A long-time assistant in the studio of Augustus Saint-Gaudens, Thrasher was awarded in 1911 a prestigious three-year scholarship by the American Academy in Rome for study and travel. He probably completed this naturalistic representation of a duck after his return from Rome to the United States. Considered by his contemporaries a sculptor of great natural talent, Thrasher modeled both portraits and more imaginative ideal compositions. He was killed in France in 1918 while serving in the Camouflage Corps of Army Engineers; several months later the Metropolitan acquired this statuette.
Marking: Foundry mark (back of base): ROMAN BRONZE WORKS N–Y–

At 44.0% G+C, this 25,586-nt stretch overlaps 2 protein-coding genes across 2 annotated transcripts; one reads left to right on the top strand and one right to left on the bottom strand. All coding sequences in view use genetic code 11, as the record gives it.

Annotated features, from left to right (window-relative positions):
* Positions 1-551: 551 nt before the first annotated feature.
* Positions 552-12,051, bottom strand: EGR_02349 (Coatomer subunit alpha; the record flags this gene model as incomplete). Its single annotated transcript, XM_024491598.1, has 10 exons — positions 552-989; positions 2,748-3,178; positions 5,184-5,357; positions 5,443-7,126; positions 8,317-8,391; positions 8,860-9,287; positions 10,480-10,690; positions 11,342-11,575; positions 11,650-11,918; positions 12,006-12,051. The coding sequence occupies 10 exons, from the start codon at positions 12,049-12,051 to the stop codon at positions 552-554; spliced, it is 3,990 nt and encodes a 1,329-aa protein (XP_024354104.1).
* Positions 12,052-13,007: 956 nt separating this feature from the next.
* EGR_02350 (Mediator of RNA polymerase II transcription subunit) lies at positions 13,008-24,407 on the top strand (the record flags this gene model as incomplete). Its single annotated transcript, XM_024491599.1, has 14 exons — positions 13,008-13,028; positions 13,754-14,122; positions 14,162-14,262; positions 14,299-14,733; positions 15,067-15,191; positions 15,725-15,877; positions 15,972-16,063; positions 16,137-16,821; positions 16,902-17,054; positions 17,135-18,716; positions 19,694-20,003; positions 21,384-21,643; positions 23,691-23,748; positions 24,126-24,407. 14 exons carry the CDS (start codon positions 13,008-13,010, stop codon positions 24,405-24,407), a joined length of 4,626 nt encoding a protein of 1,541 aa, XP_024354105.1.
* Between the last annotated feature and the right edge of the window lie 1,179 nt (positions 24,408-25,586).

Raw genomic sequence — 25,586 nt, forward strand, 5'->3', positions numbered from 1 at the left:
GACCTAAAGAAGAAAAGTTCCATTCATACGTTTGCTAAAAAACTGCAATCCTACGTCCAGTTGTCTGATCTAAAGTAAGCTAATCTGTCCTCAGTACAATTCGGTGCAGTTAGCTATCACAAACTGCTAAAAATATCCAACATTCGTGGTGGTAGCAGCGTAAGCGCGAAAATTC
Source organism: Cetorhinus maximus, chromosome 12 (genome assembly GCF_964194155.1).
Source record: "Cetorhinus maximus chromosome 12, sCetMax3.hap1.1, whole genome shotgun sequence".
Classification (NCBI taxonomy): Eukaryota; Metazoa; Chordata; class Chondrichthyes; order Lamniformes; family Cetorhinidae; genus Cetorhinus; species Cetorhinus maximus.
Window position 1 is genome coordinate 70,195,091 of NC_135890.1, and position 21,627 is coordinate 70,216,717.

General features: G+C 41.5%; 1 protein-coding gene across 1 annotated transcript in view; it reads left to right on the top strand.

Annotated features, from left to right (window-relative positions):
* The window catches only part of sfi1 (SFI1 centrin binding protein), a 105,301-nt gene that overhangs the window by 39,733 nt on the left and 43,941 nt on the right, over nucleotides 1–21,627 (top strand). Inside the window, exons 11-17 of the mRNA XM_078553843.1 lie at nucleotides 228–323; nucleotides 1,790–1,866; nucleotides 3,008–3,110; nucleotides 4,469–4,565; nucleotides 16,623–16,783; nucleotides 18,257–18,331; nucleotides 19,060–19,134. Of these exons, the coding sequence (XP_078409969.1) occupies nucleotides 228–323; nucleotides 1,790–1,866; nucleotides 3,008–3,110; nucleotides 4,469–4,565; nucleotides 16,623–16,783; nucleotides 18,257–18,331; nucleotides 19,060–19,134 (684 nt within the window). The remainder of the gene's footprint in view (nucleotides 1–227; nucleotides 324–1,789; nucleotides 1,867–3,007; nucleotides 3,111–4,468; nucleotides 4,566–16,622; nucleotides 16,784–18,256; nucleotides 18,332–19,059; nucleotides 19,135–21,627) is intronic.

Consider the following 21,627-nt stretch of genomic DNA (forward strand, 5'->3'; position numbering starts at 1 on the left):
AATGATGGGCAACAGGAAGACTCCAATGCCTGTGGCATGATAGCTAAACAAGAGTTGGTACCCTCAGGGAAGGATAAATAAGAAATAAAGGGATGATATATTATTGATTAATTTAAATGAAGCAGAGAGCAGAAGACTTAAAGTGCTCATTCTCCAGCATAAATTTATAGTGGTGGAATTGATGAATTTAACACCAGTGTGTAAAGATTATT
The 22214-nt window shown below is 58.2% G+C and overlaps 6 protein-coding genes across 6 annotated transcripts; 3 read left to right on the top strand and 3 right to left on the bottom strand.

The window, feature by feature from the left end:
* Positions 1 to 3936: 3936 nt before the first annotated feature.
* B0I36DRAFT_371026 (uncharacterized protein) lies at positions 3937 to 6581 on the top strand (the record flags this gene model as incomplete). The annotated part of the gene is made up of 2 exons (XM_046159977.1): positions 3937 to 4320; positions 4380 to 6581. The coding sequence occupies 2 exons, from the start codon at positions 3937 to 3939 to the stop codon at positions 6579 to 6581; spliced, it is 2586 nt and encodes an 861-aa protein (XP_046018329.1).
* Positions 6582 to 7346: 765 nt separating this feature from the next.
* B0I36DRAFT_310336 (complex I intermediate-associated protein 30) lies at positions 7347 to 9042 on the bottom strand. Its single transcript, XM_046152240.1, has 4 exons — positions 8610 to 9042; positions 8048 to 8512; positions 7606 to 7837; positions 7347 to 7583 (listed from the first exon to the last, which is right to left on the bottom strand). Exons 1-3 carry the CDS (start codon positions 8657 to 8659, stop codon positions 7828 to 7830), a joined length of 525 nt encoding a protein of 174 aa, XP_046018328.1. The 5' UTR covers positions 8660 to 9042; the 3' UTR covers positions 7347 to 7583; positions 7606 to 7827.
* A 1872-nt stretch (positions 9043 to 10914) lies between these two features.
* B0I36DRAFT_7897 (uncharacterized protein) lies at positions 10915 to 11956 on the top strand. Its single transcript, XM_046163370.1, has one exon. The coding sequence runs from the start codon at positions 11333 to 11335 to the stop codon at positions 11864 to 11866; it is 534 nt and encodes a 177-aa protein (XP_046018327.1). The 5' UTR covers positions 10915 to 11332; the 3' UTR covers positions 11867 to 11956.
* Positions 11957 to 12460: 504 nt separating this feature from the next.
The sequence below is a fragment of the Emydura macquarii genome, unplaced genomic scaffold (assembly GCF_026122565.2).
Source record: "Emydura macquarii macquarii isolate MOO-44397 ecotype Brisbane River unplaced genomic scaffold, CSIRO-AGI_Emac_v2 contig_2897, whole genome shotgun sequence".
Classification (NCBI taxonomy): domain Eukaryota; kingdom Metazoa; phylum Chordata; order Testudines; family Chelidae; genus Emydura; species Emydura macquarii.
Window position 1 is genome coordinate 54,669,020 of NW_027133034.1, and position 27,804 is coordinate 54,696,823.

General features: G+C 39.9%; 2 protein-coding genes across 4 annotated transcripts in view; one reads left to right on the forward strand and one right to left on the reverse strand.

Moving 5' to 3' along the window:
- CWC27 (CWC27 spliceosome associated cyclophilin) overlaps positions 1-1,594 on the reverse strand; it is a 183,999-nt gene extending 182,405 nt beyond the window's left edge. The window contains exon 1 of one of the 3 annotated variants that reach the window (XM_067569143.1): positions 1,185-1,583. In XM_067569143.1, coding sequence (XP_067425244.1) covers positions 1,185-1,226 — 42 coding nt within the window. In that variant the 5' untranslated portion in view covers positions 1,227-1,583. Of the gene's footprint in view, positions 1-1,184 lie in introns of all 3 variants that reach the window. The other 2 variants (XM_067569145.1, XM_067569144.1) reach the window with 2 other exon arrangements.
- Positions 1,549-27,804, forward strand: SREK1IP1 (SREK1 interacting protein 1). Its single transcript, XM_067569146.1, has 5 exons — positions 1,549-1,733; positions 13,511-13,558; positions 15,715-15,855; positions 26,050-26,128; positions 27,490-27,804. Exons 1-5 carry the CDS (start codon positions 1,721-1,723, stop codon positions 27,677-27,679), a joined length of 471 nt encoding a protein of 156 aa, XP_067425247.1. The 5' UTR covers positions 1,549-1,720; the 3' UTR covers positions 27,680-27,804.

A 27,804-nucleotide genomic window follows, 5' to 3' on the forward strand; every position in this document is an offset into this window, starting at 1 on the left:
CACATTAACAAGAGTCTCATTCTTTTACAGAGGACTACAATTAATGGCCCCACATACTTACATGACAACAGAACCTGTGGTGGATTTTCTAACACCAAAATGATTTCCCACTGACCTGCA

Gorham Company, New York (1918; sold to MMA)
Hanover, N. H. Hood Museum of Art, Dartmouth College. "A Circle of Friends: Art Colonies of Cornish and Dublin," June 28–August 18, 1985, unnumbered cat. (fig. 59; dated ca. 1914).
Durham. University Art Galleries, University of New Hampshire. "A Circle of Friends: Art Colonies of Cornish and Dublin," September 9–October 30, 1985, unnumbered cat.
Albert TenEyck Gardner. American Sculpture: A Catalogue of the Collection of The Metropolitan Museum of Art. New York, 1965, p. 146.
Joan M. Marter inAmerican Sculpture in The Metropolitan Museum of Art. Ed. Thayer Tolles. Vol. 2, A Catalogue of Works by Artists Born between 1865 and 1885. New York and New Haven, 2001, pp. 719–20, no. 359, ill.